History of hypnosis
Hypnosis has been in use for thousands of years. There is a great deal of evidence to support the belief that Hypnosis was being used by the Ancient Greeks and Romans - for therapeutic benefit - as far back as about the fourth Century BC.
Egyptians had very popular 'sleep temples' in which people were asked to lie down and listen to somebody chanting to help cure illness and problems as far back as 1550BC.
In more recent times Anton Mesmer (1734-1815) (who lends his name to the word 'mesmerised') achieved amazing success with clients in the 1700s although he believed magnetism was the explanation. His dramatic inductions included wearing robes and using a wand which did nothing for the reputation of hypnosis.
In 1791 a boy was in hospital for an operation on a tumour. No anaesthesia was available and so his mother sat beside him and told him a story. It was so interesting that her son became totally entranced by it and felt no pain. The surgery was successful and many years later the boy published the story. The boy's name was Jacob Grimm and the story was Snow White.
Professor John Elliotson (1791-1868) (the person who introduced the stethoscope into England) championed the use of hypnosis in the 1800s but he was ridiculed by a disbelieving medical establishment.
Scottish eye doctor James Braid was fascinated by how someone following a swinging pocket watch would find their eyes tired. He later realised that there were many other ways to induce a trance. He incorrectly thought hypnosis was a form of sleep and named the phenomenon 'hypnosis' after the Greek word for sleep, 'hypnos'. Later, realising hypnosis was not a form of sleep, he tried to introduce another name, 'monoideism' but by then the term 'hypnosis' was too widely used.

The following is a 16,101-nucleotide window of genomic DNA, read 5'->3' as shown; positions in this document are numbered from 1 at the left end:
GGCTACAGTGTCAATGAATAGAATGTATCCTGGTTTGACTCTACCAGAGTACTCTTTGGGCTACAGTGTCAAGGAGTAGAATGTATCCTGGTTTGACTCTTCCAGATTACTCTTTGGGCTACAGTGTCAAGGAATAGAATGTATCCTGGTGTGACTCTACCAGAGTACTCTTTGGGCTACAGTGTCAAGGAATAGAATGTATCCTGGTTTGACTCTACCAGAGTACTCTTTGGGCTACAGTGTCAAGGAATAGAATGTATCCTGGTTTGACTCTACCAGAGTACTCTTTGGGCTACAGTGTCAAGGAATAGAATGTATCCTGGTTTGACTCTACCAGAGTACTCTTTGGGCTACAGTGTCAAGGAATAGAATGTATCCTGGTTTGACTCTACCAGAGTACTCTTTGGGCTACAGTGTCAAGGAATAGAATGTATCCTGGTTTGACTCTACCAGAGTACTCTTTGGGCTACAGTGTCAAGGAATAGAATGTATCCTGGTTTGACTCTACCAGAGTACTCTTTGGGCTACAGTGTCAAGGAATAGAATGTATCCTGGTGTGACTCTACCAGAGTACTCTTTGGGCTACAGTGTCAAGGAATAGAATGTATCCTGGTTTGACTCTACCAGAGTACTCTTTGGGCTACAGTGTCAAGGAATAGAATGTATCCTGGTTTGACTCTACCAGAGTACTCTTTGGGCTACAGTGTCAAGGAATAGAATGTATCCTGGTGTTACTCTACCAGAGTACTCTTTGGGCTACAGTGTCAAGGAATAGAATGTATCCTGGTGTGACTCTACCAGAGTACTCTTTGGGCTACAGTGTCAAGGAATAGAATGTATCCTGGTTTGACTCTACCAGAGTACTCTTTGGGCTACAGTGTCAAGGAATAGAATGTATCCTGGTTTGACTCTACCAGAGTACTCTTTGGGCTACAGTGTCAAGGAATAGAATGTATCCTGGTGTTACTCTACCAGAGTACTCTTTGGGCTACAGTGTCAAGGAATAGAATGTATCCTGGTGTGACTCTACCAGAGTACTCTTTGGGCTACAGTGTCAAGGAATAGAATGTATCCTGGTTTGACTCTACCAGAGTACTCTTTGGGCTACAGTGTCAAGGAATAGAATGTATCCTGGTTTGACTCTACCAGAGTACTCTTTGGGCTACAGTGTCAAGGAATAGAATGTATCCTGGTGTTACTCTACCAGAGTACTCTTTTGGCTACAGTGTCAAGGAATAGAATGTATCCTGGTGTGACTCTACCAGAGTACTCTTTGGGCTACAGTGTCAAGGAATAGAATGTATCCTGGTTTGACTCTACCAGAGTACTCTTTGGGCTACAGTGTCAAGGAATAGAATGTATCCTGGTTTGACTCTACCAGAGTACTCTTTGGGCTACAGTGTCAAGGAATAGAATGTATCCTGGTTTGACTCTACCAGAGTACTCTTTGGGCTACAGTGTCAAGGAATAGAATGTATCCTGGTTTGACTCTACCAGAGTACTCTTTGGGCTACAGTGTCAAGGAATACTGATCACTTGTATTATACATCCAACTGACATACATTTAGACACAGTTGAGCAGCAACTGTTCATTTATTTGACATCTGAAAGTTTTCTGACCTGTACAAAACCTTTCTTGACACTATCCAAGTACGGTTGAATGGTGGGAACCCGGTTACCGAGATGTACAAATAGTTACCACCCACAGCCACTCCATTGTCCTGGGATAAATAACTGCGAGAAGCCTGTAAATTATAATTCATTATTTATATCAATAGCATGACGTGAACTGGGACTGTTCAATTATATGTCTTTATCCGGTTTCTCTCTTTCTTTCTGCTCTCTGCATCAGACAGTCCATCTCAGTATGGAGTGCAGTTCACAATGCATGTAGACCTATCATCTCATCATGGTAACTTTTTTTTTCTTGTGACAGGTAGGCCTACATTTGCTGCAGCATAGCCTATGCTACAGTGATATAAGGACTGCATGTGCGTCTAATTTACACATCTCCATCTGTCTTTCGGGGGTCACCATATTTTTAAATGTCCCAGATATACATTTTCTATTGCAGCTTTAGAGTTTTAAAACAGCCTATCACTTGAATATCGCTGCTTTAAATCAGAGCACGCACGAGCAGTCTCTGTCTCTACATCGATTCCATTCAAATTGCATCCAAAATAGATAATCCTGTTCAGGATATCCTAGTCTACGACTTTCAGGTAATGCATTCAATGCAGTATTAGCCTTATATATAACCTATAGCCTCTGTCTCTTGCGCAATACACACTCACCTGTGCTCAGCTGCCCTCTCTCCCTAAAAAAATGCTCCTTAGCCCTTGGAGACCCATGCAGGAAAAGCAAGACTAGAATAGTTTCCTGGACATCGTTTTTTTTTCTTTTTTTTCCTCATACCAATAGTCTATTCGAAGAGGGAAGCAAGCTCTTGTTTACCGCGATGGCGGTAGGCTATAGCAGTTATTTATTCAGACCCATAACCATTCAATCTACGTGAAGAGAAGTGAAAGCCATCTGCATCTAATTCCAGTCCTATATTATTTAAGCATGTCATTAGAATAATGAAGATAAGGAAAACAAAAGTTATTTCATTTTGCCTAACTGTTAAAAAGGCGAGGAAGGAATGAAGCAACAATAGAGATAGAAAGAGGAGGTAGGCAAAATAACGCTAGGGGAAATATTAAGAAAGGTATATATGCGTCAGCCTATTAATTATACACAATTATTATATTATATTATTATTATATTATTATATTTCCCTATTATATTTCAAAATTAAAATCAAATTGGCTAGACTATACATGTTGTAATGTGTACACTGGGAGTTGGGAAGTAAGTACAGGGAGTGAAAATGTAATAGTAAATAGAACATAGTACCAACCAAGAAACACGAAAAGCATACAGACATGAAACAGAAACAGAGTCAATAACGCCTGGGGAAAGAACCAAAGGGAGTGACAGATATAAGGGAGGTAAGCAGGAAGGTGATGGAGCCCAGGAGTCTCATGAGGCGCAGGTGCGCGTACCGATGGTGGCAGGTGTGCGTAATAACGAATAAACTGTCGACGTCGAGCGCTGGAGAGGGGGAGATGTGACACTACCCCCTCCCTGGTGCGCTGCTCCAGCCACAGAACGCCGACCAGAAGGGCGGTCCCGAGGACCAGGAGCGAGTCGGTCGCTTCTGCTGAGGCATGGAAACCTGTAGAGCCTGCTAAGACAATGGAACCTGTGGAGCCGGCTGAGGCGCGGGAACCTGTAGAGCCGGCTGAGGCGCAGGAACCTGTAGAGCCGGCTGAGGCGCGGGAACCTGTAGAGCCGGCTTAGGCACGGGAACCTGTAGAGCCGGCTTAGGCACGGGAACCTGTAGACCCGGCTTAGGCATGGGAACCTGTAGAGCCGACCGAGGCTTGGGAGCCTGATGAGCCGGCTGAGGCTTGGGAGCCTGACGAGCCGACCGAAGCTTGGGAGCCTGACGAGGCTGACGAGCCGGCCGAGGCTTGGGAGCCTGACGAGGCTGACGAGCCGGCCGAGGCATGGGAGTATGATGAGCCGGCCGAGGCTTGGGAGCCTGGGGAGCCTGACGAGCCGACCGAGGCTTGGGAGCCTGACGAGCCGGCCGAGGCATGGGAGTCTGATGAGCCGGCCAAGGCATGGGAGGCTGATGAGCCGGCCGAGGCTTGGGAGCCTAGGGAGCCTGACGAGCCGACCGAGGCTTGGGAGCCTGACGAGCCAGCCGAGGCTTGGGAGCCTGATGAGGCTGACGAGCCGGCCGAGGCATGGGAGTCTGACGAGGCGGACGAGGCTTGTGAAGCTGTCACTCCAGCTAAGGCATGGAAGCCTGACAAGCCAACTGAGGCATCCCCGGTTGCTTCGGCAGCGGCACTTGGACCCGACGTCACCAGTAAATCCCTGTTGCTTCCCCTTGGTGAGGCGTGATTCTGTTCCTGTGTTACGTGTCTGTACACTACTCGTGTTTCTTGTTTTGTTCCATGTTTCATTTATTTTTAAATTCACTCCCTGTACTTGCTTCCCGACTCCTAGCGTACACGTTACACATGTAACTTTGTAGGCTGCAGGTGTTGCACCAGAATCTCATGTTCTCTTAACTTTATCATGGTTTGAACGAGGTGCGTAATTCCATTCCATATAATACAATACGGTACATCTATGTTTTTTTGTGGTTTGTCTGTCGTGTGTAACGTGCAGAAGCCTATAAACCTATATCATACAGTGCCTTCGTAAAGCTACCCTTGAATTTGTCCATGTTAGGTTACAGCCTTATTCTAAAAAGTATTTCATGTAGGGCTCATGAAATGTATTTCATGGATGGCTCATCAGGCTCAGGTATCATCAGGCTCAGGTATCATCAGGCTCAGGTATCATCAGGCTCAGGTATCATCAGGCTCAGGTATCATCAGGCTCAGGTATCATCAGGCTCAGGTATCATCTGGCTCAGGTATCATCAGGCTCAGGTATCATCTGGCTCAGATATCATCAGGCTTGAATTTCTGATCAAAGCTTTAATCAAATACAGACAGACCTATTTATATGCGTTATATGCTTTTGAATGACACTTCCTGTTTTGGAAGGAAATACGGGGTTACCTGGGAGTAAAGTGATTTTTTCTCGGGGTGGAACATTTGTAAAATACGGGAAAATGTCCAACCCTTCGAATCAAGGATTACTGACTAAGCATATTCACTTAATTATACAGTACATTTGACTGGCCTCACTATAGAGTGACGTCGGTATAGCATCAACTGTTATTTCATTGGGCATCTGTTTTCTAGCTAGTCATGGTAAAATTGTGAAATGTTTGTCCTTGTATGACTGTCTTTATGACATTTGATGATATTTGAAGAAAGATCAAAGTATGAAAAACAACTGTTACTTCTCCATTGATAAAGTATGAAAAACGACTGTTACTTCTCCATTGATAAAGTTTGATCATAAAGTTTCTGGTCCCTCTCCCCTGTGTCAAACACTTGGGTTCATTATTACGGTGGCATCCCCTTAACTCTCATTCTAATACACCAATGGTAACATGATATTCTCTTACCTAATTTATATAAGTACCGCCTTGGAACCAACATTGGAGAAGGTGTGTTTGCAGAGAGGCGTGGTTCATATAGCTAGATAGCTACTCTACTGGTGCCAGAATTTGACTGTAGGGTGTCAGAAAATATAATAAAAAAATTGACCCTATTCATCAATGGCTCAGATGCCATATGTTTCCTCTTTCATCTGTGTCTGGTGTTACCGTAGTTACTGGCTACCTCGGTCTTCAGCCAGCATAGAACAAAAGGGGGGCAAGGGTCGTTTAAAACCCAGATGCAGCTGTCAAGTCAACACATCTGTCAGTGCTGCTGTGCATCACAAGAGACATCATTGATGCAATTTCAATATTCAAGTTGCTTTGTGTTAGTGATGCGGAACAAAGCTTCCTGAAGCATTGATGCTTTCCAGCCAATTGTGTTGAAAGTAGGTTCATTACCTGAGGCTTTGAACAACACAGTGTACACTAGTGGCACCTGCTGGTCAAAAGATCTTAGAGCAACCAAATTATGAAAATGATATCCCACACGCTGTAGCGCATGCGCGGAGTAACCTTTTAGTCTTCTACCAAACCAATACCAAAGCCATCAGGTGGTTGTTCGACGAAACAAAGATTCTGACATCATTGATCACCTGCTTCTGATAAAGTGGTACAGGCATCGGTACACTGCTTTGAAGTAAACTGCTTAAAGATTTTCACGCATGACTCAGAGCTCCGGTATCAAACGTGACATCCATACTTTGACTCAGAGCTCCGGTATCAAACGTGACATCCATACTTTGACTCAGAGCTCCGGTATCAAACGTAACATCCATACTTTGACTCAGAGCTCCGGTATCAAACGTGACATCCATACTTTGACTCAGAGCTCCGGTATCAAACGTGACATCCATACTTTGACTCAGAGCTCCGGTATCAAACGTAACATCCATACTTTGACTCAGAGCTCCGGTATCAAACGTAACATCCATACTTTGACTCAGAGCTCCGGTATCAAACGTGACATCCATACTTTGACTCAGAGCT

Working in India, a British surgeon called James Esdaile (1808-1859) anaesthetised his patients using only trance states. He had amazing success with hundreds of operations. Despite the obvious success of his methods, he too was ridiculed by the medical establishment.
Unlike his predecessors, Coué (1857-1926) believed he did not heal people, but rather, they healed themselves. Most modern hypnotists (with the exception of stage hypnotists) act as 'facilitators' rather than all-powerful showmen and women.
Sigmund Freud (1856-1939) used hypnosis extensively in his own work before devising his own psychoanalytic therapy. Freud's insights into the unconscious mind and defence mechanisms are still widely used in hypnotherapy.
Milton Erickson, MD (1901-1980), had incredible success with his clients. He developed a form of hypnosis that utilises the client's thoughts, interests, fears, etc. to improve therapy by stepping into the client's world and walking a mile in their shoes.
These days many doctors are receptive to complementary clinical hypnosis. Most refer patient's to qualified hypnotherapists as few have the time they would need to spend with individual patients. Hypnosis is used in the psychological professions too, as well as in business and sport (e.g. to improve confidence and motivation), and for personal change, e.g. tackling weight, smoking, phobias, anxiety, stress, etc.